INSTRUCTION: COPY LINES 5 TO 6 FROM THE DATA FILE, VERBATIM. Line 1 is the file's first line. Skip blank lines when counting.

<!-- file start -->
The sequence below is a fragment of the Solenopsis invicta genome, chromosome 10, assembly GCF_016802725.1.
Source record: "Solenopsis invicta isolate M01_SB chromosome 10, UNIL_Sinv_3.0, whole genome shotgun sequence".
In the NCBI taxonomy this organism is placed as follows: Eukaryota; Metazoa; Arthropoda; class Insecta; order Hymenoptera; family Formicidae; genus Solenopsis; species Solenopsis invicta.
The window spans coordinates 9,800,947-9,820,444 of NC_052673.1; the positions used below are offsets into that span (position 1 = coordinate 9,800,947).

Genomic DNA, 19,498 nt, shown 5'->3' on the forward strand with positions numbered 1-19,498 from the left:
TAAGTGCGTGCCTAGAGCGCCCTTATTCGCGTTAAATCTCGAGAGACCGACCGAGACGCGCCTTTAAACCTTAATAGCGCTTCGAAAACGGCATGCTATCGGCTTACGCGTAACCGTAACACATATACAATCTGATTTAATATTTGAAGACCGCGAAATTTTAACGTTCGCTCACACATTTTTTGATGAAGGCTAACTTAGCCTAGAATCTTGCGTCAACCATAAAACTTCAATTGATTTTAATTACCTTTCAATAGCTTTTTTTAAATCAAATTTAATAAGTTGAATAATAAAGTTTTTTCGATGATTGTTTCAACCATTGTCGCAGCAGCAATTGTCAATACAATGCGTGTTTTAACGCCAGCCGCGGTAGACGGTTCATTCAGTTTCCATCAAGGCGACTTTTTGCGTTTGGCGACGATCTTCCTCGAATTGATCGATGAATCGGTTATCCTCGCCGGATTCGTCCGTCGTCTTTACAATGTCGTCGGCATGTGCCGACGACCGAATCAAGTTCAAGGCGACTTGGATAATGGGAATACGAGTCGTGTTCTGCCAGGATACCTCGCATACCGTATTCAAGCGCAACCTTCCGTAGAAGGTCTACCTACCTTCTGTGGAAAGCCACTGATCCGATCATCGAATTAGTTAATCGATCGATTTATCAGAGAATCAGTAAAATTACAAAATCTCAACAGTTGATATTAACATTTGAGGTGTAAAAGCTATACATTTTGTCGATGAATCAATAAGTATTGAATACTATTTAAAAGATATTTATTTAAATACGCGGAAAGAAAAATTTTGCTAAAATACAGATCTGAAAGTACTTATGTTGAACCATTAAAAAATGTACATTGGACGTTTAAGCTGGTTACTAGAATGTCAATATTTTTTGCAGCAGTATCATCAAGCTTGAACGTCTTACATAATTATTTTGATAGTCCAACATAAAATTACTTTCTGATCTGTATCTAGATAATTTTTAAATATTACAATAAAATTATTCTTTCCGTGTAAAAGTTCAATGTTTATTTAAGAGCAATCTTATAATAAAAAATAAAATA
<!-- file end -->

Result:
Genomic DNA, 19,498 nt, shown 5'->3' on the forward strand with positions numbered 1-19,498 from the left:
TAAGTGCGTGCCTAGAGCGCCCTTATTCGCGTTAAATCTCGAGAGACCGACCGAGACGCGCCTTTAAACCTTAATAGCGCTTCGAAAACGGCATGCTATCGGCTTACGCGTAACCGTAACACATATACAATCTGATTTAATATTTGAAGACCGCGAAATTTTAACGTTCGCTCACACATTTTTTGATGAAGGCTAACTTAGCCTAGAATCTTGCGTCAACCATAAAACTTCAATTGATTTTAATTACCTTTCAATAGCTTTTTTTAAATCAAATTTAATAAGTTGAATAATAAAGTTTTTTCGATGATTGTTTCAACCATTGTCGCAGCAGCAATTGTCAATACAATGCGTGTTTTAACGCCAGCCGCGGTAGACGGTTCATTCAGTTTCCATCAAGGCGACTTTTTGCGTTTGGCGACGATCTTCCTCGAATTGATCGATGAATCGGTTATCCTCGCCGGATTCGTCCGTCGTCTTTACAATGTCGTCGGCATGTGCCGACGACCGAATCAAGTTCAAGGCGACTTGGATAATGGGAATACGAGTCGTGTTCTGCCAGGATACCTCGCATACCGTATTCAAGCGCAACCTTCCGTAGAAGGTCTACCTACCTTCTGTGGAAAGCCACTGATCCGATCATCGAATTAGTTAATCGATCGATTTATCAGAGAATCAGTAAAATTACAAAATCTCAACAGTTGATATTAACATTTGAGGTGTAAAAGCTATACATTTTGTCGATGAATCAATAAGTATTGAATACTATTTAAAAGATATTTATTTAAATACGCGGAAAGAAAAATTTTGCTAAAATACAGATCTGAAAGTACTTATGTTGAACCATTAAAAAATGTACATTGGACGTTTAAGCTGGTTACTAGAATGTCAATATTTTTTGCAGCAGTATCATCAAGCTTGAACGTCTTACATAATTATTTTGATAGTCCAACATAAAATTACTTTCTGATCTGTATCTAGATAATTTTTAAATATTACAATAAAATTATTCTTTCCGTGTAAAAGTTCAATGTTTATTTAAGAGCAATCTTATAATAAAAAATAAAATA